Picture
The threatened Redlands post office at sunset
If you are opposed to the sale
of America's historic post offices,
please ask Senator Dianne Feinstein
to take action.


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Report on Tuesday, May 21st Meeting in Senator Feinstein's
San Francisco office

Senator Dianne Feinstein recognizes that Congress must act to restore financial stability to the U.S. Postal Service. 

John Murray, Senator Feinstein’s field representative for the East Bay, met with Annie Hallatt, Ying Lee, Mike Lonergan, Sharon Maldonado, Harvey Smith and Margot Smith in Senator Feinstein’s San Francisco offices last Tuesday, May 21st. 

We were there to ask Senator Feinstein to join with twenty-seven of her Senate colleagues and become a co-sponsor of Senator Bernie Sanders Postal Protection Act of 2013.  We also asked Senator Feinstein to sponsor an amendment to protect historic post office buildings and their art, and to lead her colleagues in calling for an immediate moratorium on the sale of our historic downtown post offices.

But first we presented Mr. Murray with a stack of over 250 letters written by Senator Feinstein’s constituents and a petition list with over 400 signatures.

Mr. Murray advised us that as a matter of policy Senator Feinstein does not intervene on behalf of an individual community that may be adversely affected by a U.S. Postal Service decision.  Harvey Smith, president of the National New Deal Preservation Association, pointed out to Mr. Murray that in this case we are asking Senator Feinstein to act to help a broad number of California communities and to save what is a national heritage of historic town center post offices and New Deal Art.  

At least seventy per cent of USPS financial losses are due to a Congressional mandate to prefund retiree healthcare.  Mr. Murray assured us that Senator Feinstein not only supports changing the current formula for funding retiree health care but voted to do exactly that in a previous session of Congress.  Unfortunately the bill did not pass the House and Mr. Murray cautioned us that, in his opinion, the passage of postal reform remains more difficult in the House than in the Senate.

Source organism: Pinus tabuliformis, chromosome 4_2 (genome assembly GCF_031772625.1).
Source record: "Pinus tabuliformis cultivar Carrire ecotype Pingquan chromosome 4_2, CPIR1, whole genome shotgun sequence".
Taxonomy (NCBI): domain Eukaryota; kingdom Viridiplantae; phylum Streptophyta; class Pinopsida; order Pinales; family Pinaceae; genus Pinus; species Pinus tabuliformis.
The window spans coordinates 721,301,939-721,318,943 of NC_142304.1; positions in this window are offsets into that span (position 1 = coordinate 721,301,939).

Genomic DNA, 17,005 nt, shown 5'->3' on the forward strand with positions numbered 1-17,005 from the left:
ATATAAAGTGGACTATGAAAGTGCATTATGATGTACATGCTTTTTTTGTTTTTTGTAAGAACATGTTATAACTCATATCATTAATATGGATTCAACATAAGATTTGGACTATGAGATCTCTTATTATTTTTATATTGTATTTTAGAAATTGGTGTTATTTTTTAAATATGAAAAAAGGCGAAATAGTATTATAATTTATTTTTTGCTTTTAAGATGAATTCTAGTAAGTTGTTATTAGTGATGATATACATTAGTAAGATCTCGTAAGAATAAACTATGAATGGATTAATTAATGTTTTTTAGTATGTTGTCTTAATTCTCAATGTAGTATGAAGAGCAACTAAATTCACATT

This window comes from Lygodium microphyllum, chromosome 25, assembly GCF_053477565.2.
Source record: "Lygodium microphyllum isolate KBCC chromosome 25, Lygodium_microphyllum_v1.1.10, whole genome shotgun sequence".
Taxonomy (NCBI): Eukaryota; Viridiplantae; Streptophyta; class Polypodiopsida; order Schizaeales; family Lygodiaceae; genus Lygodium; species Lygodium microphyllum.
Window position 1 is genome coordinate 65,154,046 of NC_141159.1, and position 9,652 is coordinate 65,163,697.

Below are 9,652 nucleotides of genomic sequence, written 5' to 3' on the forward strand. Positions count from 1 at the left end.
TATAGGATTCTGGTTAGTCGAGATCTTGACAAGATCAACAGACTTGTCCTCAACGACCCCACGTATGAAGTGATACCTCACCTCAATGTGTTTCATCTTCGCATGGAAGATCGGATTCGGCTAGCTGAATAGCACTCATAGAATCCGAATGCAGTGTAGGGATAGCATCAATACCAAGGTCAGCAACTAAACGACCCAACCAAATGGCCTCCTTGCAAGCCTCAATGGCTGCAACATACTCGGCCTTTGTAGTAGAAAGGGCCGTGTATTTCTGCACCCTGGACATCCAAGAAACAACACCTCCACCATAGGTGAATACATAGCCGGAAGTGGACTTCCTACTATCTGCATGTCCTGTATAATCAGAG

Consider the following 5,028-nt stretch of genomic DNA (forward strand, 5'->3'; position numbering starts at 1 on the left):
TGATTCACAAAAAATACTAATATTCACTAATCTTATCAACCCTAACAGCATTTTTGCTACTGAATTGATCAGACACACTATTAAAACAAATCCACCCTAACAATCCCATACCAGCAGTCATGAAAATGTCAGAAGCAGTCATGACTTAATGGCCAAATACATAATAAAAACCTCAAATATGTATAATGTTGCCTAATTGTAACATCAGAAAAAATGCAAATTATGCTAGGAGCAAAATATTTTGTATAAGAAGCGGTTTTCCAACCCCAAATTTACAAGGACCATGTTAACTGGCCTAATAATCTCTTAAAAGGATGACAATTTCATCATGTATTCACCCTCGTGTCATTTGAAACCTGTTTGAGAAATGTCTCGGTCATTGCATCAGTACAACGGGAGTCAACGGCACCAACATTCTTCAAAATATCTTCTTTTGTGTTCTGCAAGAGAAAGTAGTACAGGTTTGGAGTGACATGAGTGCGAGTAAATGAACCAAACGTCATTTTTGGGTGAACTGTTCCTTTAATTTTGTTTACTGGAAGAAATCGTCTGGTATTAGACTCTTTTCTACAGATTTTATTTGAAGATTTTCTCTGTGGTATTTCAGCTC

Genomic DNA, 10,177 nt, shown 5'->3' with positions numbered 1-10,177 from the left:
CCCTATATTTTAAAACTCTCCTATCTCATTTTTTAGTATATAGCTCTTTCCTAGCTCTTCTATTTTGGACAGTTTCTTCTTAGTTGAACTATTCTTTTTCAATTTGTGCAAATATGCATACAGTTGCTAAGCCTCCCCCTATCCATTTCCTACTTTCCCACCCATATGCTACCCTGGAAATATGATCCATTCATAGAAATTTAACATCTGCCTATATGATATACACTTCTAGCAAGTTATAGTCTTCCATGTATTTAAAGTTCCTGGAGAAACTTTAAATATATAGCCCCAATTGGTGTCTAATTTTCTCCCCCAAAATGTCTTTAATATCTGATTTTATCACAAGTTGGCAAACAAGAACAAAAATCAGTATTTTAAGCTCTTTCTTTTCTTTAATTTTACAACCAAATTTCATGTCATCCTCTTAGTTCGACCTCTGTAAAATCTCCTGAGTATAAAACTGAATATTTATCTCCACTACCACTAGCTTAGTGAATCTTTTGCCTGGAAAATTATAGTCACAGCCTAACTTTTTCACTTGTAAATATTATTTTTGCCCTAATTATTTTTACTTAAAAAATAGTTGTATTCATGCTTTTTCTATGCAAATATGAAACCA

On an encouraging note Mr. Murray assured us that Senator Feinstein pays close attention to the concerns of her constituents and that the senator is briefed every week on all meetings with constituent groups.


 


Comments

John Ryskamp
12/19/2013 3:08pm

You people have bad lawyers. I notice that your literature says that the USPS shouldn't be allowed to close/transfer/whatever the post office because the post office is part of the "commons." What in fact is the commons? If you are going to win, you are going to have to argue that the commons enjoys a higher level of scrutiny than minimum scrutiny.

In order to do that, you have to show that the post office is part of the commons and that the commons is

1. a fact of human experience
2. which history demonstrates
3. is unaffected by assaults upon it.

That's the legal test for showing that a FACT is a RIGHT, that is, that a fact is not in the political system, but instead is in the Court. This is the test you use if you want a fact to enjoy a higher level of scrutiny than minimum scrutiny. It comes from West Virginia v. Barnette.

Of course, lawyers don't want to do the historical research to prove this up, but there actually is a legal concept of the commons. See the link below.

But unless you are willing to argue new rights--a right to the commons or to the community or something like that--you will lose.

Making the historical argument is hard, but it's how the gun folks just won the right to a weapon of selfdefense in the home. Liberal Berkeley folks don't like that, but the Heller/McDonald folks used the proper Barnette test (so did those arguing for women's legal equality).

http://www.resilience.org/stories/2013-09-30/the-commons-an-historical-concept-of-property-rights

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03/24/2014 11:52am

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